Looking up at the Night Sky: St. Maarten’s Backyard Astronomy for February 16-18

Looking up at the Night Sky: St. Maarten’s Backyard Astronomy for February 16-18

Sun rises at 6:38am

Sun sets at 6:13pm

Lunar phase: 2nd quarter, waxing gibbous

Moon rises at 12:23pm

Moon sets at 1:09am

This weekend, look south just after sunset to find the half-moon hanging high in the sky, almost overhead. The half of the moon that is lit up will be pointing west towards the setting sun. The moon will drift westward through the evening hours until, about 1:00am, it sets leaving the sky dark and in the domain of the stars and planets.

Let’s revisit the evening hours, around 8:00pm – that’s a great time to get out and find some interesting celestial sights. The aforementioned half-moon will be within the Winter Circle on Saturday night. We love the Winter Circle here at the WEEKender, mostly because it’s an easy way to locate six constellations without straining the brain.

We start by finding Orion, his three stars in a row belt will be near the moon, and his shoulder is marked by the star Betelgeuse (pronounced beetle juice, yes, really). It’s worth noting that Betelgeuse marks the centre point of the Winter Circle and Orion’s foot, the bright star Rigel, is one of the seven bright stars that form the Circle. Let’s begin at Rigel and go around the Circle counter clockwise. From Rigel, look slightly left to find the brightest true star in the entire sky, Sirius, also known as the ‘Dog Star” because it sits in the constellation Canis Major or “Big Dog.”

To find Procyon, the Little Dog Star in the constellation Canis Minor, come around the circle and then continue until you find two similar stars bright and close together. These are the twin stars in the constellation Gemini. They go by the names of the mythological twins, Castor and Pollux. Continue on around the Circle and find Capella in the constellation Auriga, the goat herder. This star sits on the opposite side of the Circle from Rigel, and on Saturday night the moon will be between these two stars. Coming around the western side of the Circle, look for Taurus, the Bull, and the star that marks the Bull’s Eye is Aldebaran.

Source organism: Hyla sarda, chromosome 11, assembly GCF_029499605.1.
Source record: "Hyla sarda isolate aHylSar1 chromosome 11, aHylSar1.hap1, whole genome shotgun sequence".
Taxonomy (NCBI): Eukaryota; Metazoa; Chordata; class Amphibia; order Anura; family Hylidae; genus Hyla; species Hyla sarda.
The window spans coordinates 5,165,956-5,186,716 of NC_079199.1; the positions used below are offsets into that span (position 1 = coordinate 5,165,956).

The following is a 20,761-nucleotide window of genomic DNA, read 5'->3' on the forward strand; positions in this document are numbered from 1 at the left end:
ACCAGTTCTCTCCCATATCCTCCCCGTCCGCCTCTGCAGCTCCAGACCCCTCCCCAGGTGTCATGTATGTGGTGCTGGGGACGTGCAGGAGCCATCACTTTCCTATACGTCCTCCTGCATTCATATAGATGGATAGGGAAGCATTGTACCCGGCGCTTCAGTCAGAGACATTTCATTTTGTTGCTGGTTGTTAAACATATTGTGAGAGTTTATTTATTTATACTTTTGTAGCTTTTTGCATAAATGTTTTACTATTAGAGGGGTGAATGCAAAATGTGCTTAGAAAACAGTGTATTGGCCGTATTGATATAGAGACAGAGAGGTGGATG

By the way, if you shoot straight out from Orion’s belt to Aldebaran and continue in a line a little less than that same distance, you will find the Pleiades star cluster, a tiny jewel box of very young stars, swaddled in swirl of dust and gas. Use your binoculars to see seven little stars in the shape of a tiny dipper. The Pleiades is sometimes called the Seven Sisters.

Not far from the Pleiades this weekend is the planet Jupiter. Keep those binoculars out for a chance to see the Solar System’s biggest planet and even a few of its larger moons. Enjoy the beauty of our starry, starry nights here on St. Maarten.

Thank you for keeping up with the Night Sky articles, backyard astronomy designed for St. Maarten sky viewing. FYI: If you are out later on in the week, note that each star rises about four minutes earlier each day than written here, and the moon rises 50 minutes later. Night Sky is researched and compiled by Lisa Davis-Burnett. Earthsky.org is a key resource for information and images. Questions or comments? Email This email address is being protected from spambots. You need JavaScript enabled to view it.

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